Read this fabulous story about a single cybersecurity researcher who has made an career of turning the table on these scammers, back-hacking their networks and computers, and even getting them arrested and these businesses closed down.
Adventures in Contract Programming – Latvian woman charged with writing malware for the Trickbot Group
Looking for contract programming work? You might be surprised at what’s out there.
The US Department of Justice (DOJ) just announced that it has charged a 55-year-old Latvian woman, who went by the moniker of Max, with malware-writing crimes.
Max, whose real name is apparently Alla Witte, is the sixth of seven defendants listed in the DOJ’s indictment, along with ten other unknown individuals identified only as CC8 to CC17. (CC is short for co-conspirator.)
At the moment, the names of the other six defendants have been redacted from the document, so that Witte is the only one whose name has been publicly released.
(In the indictment, filed in August 2020, Witte was identified as a “national of Russia”, but the headline of the DOJ’s latest press release describes her as Latvian.)
Witte was apparently living in Suriname in South America at the time of the alleged offences, but was arrested in Miami, Florida, in February 2021, presumably while attempting to enter the US.
The indictment, which runs to 61 double-spaced pages, tells a fascinating story of how the Trickbot Group, as the DOJ refers to this cybergang, operated and evolved over a five-year period from late 2015 to the middle of 2020. More….
How a malicious bot tries to evade detection by morphing
Targeting Windows and Linux systems, the Necro Python bot changes its code to evade traditional security detection, says Cisco Talos. One of the more alarming capabilities uncovered in Necro’s latest flavor is code morphing. Talos found that the script code can morph into a different form after every iteration. This skill turns Necro into a polymorphic worm that can spread by abusing a growing number of web-based interfaces and SMB exploits.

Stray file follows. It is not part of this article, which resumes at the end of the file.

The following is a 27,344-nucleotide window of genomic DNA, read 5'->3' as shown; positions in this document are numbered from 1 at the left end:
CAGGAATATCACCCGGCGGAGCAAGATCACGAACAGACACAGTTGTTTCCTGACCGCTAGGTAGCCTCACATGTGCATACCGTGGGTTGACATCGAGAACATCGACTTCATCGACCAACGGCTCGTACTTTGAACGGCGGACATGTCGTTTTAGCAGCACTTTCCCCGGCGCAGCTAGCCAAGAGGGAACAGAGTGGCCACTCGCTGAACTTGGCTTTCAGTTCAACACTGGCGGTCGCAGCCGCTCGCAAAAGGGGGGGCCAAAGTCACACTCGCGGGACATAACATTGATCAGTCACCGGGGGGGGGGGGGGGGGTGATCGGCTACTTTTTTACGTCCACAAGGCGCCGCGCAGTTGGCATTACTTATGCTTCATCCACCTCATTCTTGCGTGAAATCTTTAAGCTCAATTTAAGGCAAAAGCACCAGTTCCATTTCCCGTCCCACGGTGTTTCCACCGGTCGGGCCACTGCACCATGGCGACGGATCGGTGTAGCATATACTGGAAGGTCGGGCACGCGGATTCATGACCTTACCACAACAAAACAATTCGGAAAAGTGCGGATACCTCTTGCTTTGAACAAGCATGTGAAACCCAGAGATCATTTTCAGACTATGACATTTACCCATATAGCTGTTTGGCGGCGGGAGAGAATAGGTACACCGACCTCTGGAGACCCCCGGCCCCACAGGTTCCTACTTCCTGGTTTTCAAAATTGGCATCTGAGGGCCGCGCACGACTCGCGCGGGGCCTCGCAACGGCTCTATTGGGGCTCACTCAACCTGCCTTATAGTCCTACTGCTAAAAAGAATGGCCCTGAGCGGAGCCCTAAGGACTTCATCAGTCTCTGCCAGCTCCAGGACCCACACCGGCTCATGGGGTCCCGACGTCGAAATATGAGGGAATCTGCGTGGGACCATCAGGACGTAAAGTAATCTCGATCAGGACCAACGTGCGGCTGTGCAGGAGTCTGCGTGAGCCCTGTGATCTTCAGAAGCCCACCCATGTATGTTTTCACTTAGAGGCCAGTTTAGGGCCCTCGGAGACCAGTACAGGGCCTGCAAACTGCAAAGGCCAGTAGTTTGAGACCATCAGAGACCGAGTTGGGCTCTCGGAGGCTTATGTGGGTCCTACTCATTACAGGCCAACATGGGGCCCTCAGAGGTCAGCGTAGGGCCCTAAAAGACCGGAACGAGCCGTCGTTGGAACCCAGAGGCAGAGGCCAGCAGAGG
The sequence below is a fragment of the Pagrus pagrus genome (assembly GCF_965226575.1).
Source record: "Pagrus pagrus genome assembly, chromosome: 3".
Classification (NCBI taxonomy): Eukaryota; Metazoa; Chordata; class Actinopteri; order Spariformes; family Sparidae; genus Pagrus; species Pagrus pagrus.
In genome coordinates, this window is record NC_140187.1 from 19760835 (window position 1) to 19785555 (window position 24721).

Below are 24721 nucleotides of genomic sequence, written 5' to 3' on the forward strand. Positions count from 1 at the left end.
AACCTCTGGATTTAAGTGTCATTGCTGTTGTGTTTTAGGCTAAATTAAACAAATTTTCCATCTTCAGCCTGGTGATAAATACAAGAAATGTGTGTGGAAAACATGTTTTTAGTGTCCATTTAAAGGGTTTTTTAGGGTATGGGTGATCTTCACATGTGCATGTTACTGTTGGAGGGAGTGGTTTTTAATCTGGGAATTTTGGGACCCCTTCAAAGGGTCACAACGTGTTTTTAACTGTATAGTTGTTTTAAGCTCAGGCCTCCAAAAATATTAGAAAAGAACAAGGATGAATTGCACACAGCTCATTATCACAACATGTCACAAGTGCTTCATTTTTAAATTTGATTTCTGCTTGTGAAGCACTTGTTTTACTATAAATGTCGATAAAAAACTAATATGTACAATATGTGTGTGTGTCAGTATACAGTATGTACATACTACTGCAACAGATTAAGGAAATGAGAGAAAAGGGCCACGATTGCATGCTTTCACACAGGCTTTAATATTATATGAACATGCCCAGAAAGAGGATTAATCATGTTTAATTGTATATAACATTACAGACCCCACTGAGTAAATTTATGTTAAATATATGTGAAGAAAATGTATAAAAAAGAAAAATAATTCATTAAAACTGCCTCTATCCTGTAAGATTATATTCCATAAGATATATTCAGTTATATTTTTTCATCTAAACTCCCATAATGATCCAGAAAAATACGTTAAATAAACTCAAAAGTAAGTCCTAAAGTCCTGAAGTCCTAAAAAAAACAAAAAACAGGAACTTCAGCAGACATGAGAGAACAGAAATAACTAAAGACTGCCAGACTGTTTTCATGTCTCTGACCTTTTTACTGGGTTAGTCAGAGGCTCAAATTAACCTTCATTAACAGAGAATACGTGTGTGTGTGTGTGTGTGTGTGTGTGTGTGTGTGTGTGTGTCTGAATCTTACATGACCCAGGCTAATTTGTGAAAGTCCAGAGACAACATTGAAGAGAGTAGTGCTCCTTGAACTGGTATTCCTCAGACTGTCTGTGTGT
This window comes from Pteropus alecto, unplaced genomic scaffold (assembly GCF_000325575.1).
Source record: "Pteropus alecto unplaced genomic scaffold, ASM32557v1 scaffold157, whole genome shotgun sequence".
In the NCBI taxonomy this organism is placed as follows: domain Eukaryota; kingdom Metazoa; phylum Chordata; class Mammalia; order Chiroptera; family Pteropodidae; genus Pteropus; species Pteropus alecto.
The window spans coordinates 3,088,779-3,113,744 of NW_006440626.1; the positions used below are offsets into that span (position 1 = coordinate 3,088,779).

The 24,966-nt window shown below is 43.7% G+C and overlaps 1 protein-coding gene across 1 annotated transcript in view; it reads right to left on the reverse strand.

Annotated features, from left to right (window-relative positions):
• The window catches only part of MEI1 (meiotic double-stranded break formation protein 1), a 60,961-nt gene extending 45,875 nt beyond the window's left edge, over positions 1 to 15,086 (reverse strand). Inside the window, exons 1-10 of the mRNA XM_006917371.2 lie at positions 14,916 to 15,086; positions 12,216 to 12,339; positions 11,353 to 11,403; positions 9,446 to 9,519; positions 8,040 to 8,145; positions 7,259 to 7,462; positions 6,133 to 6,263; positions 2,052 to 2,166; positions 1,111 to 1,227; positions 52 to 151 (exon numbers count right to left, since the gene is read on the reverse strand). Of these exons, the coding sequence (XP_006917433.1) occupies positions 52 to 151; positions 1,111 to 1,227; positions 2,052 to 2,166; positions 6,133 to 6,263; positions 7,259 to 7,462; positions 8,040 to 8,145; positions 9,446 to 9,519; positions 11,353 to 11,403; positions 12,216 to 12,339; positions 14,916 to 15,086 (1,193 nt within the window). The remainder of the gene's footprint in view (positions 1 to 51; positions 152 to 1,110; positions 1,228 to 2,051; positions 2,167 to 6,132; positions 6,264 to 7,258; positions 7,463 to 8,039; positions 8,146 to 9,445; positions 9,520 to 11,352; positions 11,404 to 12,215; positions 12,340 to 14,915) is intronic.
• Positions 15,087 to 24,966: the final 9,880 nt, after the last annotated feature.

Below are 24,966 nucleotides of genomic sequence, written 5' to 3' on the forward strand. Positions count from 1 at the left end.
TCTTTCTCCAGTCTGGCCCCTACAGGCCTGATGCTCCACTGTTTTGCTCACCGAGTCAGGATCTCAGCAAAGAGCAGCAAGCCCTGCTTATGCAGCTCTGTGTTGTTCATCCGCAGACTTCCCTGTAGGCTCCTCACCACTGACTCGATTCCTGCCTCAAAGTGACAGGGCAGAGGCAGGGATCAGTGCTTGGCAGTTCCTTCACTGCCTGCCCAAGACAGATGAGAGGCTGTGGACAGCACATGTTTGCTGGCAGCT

About the Author:I am a cybersecurity and IT instructor, cybersecurity analyst, pen-tester, trainer, and speaker. I am an owner of the WyzCo Group Inc. In addition to consulting on security products and services, I also conduct security audits, compliance audits, vulnerability assessments and penetration tests. I also teach Cybersecurity Awareness Training classes. I work as an information technology and cybersecurity instructor for several training and certification organizations. I have worked in corporate, military, government, and workforce development training environments I am a frequent speaker at professional conferences such as the Minnesota Bloggers Conference, Secure360 Security Conference in 2016, 2017, 2018, 2019, the (ISC)2 World Congress 2016, and the ISSA International Conference 2017, and many local community organizations, including Chambers of Commerce, SCORE, and several school districts. I have been blogging on cybersecurity since 2006 at http://wyzguyscybersecurity.com